Reply to Lola Metcalfe Vanorny (68):
From Diane Larson Sjol (70): Minot, ND
I absolutely loved reading your post…you made me smile…ah, the
memories of Dunseith. Whenever I smell garbage buring, I think of
sitting outside Debbie Morinville’s house next to Aunt Lee and Uncle
Bob Hosmer’s…looking rigt at the back entrance into the Crystal
Cafe..with Debbie’s dog Queenie at our feet…and garbage burning in
the old drums…love that smell….
Diane Larson Sjol
Reply to Maria Parlade (62):
From Diane Larson Sjol (70): Minot, ND
This message is for Maria Parlade,
Angelina and I were very good friends shortly after you all arrived in
Dunseith. I remember your mother and visiting at your house.
Angelina told me about your trip from Cuba….I remember your mother
made Angelina and I matching red cordoroy skirts…I believe I was in
the 4th grade at that time…in Mrs. Conroy’s class or else in 5th
grade with her. We moved November of my fifth grade year (1962)…do
you have any contact information for her so that I can get in touch
Thank you . Diane Larson Sjol
Happy Birthday Cathy Campbell Springan (73): Stanley, ND
Phyllis, Alan & Cathy
Cathy, this is a beautiful picture of you with your parents taken in the Bottineau Creamery. You all look so nice. There was a message that came across my screen that said, tomorrow, August 22nd is Cathy Spingan’s birthday. With that I wanted to wish you a happy birthday. Gary
Reply from Aime Cassavant (66): Jamestown, ND
Thank you, thank you to Maria Parlade Corral, Allen Richard, Dick Johnson and Kenny Nerpel. What is great is you all had the same answers so it was quadruple verification of the right answer! You are all co-winners of the “not losing your memory test.” Keith, thank you for the compliment but, uh, in our house, so many visitors have asked about that “Buddy Holly” the “big bopper” picture and my children have had great fun in telling everyone it is my graduation picture. Now maybe, go look at a picture of Ed Asner and it will be a better reflection of how I have aged.
Without wanting to bore anyone, I had the question about our political science class in a file of things to look up. The reason: Years ago in college English, I found writing to be a subject I enjoyed. Years later I decided to write and keep notes on experiences and events in my life and maybe – write something social/historical/political/autobiographical someday. Not that felt I had anything that exceptional to tell the world, but I have often read that grandchildren and great grandchildren take much interest and joy in reading information written by their forefathers. I know I wish I had more information – for example, on what my relatives might writing about during times like the Civil War, Industrial Revolution, World War 1 and all.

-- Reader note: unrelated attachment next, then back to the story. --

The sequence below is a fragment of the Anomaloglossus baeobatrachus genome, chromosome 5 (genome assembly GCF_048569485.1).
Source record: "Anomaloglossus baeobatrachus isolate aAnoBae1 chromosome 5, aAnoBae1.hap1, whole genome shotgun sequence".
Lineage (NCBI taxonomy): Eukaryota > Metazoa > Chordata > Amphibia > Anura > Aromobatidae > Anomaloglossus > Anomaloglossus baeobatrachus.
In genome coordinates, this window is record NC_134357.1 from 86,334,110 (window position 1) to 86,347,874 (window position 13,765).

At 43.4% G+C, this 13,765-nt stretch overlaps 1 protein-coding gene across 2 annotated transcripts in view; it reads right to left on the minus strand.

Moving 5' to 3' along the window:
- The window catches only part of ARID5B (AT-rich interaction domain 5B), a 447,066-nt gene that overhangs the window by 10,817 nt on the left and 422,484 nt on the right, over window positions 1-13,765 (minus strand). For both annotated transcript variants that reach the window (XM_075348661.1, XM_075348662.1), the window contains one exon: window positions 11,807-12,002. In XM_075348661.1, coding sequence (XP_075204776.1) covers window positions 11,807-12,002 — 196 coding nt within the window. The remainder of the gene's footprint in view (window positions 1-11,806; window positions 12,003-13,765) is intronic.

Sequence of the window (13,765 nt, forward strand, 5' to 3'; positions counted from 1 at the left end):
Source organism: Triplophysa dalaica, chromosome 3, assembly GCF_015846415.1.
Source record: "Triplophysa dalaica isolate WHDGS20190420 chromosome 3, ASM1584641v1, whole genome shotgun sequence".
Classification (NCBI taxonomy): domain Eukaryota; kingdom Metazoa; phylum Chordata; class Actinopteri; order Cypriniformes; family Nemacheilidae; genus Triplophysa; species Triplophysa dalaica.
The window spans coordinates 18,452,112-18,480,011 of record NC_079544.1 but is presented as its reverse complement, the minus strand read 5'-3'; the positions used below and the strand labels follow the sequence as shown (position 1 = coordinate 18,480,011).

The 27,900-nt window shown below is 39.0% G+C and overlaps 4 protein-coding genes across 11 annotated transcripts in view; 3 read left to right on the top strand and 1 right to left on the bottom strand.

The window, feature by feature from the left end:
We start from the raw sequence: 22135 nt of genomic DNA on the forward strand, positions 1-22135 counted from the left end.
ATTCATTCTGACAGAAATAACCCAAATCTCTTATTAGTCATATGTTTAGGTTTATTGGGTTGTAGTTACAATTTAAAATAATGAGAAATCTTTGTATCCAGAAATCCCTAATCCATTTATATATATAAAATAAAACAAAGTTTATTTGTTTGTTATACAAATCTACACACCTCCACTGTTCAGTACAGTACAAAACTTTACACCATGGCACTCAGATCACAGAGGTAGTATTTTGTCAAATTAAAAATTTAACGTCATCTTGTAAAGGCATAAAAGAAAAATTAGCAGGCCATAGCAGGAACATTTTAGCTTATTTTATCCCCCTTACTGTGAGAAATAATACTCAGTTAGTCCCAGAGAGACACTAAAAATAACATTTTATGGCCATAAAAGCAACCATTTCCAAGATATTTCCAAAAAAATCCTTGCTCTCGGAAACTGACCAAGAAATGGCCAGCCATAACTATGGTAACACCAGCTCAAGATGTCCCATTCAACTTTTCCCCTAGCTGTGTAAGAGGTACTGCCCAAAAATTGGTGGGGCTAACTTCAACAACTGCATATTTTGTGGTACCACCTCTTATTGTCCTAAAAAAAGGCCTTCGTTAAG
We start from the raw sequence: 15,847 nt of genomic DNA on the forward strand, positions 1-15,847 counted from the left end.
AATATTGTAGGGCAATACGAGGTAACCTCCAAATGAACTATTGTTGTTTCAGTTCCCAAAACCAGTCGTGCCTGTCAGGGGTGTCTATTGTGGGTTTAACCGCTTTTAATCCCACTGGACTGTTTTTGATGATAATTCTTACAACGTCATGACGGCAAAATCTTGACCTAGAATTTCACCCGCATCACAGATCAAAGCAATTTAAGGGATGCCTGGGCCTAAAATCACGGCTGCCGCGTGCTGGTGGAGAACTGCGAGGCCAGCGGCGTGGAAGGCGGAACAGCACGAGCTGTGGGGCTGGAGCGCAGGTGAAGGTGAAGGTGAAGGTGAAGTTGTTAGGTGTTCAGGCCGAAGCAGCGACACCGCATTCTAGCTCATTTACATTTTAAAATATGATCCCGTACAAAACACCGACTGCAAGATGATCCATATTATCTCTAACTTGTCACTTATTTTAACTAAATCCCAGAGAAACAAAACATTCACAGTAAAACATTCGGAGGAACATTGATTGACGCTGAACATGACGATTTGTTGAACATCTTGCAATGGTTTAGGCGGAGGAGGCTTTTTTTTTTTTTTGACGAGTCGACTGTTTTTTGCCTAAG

Well, one time as I thought of the current events the the day, I was reflecting on the changing times – the America of the 1950’s and 60’s and the America of today. At the time, we had a foreign exchange student from the Netherlands living with us. She mentioned how “patriotic” Americans” are – she has traveled much and said Americans are probably the most patriotic people she has encountered. I thought about my own political awakenings and some of that took me back to the political science class we had in high school. If I recalled correctly – it was referred to as “POD” which was an acronym for “Problems of Democracy”, but I wanted to make sure.
I thought about this some more. During that time period – it seemed unusual to question our government and the democratic way of life. While acknowledging the democratic form of government is the best ever devised to date – it is not uncommon to question- as a matter of fact, it seems like the norm to question everything our government does. Then I thought back to the title of our political science class “Problems (of, in) Democracy and thought – “Gee, that was a rather radical title for a political science class of that time period and in a conservative place like North Dakota. Sort of an acknowledgement that there in fact could be problems in a democracy. I thought it would be interesting to find a Political Science textbook of the 1960’s and compare it with a book that is presently in our school system.
All of this is perhaps a small point – maybe even an irrelevant one. As Allen Richard pointed out, there are many classes in high school with similar titles. So I was just doing a bit of an evaluation of my own – was our political science class more a teaching of the status quo or more on the cutting edge of our political system as the title suggests? I do recall learning of the “intern camps” of the Japanese and being cautioned that in our own lives, it is likely if our country is at war, we might see the same type of thing occur and should be ready to recognize it when it happens. Of course, I’m not making any political statement, just reflecting on our political science class and some notes I have been keeping.
Pictures taken in July at Gary Stokes’ Birthday party.
I thought I’d add a few pictures for filler material today. After getting these pictures ready to send, I’ve received several more postings, but since I’ve already got them pasted in this message for posting, I’ll include them.
We’ve installed a permanent roof over the area between our work shop and office. It’s a great area to have parties and entertain in an outside setting. It’s roughed in, so now we have to add the finishing touches. After installing the roof, our plants all died without the sun. We have a friend that will fix us up with some new ones though.